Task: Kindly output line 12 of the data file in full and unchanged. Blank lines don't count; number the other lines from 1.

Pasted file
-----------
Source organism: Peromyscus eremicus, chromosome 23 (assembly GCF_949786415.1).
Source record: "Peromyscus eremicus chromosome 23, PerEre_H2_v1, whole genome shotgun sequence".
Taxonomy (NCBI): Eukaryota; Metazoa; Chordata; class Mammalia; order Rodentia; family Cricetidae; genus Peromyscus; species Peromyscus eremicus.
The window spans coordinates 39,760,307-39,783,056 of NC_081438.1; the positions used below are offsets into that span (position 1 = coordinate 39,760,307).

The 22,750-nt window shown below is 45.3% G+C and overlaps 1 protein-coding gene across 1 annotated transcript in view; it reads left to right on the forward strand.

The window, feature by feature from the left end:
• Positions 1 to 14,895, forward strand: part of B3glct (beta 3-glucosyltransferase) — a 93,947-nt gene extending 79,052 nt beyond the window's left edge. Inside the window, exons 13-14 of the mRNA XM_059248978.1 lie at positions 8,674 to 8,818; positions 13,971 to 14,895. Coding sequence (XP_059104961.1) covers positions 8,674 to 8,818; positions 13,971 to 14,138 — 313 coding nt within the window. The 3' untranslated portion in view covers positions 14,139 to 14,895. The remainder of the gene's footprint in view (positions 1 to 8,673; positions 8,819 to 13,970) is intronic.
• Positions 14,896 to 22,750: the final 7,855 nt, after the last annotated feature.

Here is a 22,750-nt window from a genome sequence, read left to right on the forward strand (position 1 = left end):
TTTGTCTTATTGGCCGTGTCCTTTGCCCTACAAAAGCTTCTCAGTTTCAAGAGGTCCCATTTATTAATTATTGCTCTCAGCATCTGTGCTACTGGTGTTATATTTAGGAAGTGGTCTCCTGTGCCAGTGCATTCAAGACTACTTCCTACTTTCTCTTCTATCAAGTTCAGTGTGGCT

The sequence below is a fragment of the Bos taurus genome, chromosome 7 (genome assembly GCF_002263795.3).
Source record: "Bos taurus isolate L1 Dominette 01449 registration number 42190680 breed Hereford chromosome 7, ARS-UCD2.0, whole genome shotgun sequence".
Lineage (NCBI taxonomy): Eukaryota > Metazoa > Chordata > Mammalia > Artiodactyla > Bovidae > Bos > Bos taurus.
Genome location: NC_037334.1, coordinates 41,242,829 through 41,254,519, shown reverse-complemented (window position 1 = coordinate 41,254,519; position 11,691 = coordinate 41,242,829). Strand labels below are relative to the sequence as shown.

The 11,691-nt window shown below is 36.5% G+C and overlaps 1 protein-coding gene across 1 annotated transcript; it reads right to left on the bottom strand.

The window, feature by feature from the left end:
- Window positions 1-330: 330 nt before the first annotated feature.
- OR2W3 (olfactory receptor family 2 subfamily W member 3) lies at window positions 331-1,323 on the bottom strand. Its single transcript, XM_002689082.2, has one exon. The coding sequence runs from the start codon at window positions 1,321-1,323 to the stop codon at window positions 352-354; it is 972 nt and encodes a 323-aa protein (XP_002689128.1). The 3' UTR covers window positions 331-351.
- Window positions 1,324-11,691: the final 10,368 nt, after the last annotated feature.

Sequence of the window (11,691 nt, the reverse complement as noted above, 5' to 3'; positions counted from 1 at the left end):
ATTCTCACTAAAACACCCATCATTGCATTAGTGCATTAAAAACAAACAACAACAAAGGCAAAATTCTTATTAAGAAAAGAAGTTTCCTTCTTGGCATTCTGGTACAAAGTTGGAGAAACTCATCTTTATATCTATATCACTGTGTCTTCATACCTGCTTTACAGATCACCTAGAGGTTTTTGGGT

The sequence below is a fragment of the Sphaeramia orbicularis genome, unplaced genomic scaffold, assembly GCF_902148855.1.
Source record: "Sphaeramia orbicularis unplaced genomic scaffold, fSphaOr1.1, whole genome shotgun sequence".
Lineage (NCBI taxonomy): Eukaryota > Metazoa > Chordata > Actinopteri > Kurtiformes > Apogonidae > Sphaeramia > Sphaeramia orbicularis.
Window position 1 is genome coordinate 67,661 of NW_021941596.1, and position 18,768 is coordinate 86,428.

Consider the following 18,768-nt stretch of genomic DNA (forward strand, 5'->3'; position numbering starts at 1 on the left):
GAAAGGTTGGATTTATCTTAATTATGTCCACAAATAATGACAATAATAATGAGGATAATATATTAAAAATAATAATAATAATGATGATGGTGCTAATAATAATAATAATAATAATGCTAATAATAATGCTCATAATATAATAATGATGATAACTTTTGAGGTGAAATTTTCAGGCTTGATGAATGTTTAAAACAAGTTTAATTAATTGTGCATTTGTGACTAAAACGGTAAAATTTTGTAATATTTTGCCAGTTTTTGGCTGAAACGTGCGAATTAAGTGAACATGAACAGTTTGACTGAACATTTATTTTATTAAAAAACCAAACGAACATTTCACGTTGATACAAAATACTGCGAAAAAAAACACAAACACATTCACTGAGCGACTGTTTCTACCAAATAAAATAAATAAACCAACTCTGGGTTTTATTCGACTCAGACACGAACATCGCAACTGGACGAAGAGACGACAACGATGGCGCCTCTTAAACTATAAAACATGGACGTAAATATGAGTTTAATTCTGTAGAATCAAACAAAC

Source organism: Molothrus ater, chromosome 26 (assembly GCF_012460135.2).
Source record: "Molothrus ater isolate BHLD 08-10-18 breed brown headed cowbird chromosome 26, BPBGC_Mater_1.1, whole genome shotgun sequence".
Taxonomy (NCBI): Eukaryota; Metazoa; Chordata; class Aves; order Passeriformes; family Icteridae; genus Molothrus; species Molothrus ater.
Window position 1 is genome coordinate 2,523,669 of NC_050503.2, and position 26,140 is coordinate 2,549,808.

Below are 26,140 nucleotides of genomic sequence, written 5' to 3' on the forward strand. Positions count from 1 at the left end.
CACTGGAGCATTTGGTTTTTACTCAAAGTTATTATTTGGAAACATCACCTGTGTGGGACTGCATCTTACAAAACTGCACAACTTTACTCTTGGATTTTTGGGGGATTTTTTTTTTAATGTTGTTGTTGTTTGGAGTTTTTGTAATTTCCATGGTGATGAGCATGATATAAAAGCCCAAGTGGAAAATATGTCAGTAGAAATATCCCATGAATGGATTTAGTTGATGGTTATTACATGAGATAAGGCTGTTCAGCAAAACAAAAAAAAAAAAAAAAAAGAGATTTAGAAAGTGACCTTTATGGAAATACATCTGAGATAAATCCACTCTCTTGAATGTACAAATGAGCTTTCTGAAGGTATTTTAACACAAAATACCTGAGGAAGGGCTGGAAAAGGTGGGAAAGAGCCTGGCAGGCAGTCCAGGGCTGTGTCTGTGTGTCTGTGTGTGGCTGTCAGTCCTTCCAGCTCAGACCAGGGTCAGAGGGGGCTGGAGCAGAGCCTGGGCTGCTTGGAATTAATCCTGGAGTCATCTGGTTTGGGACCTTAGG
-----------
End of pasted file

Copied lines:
Source record: "Bos taurus isolate L1 Dominette 01449 registration number 42190680 breed Hereford chromosome 7, ARS-UCD2.0, whole genome shotgun sequence".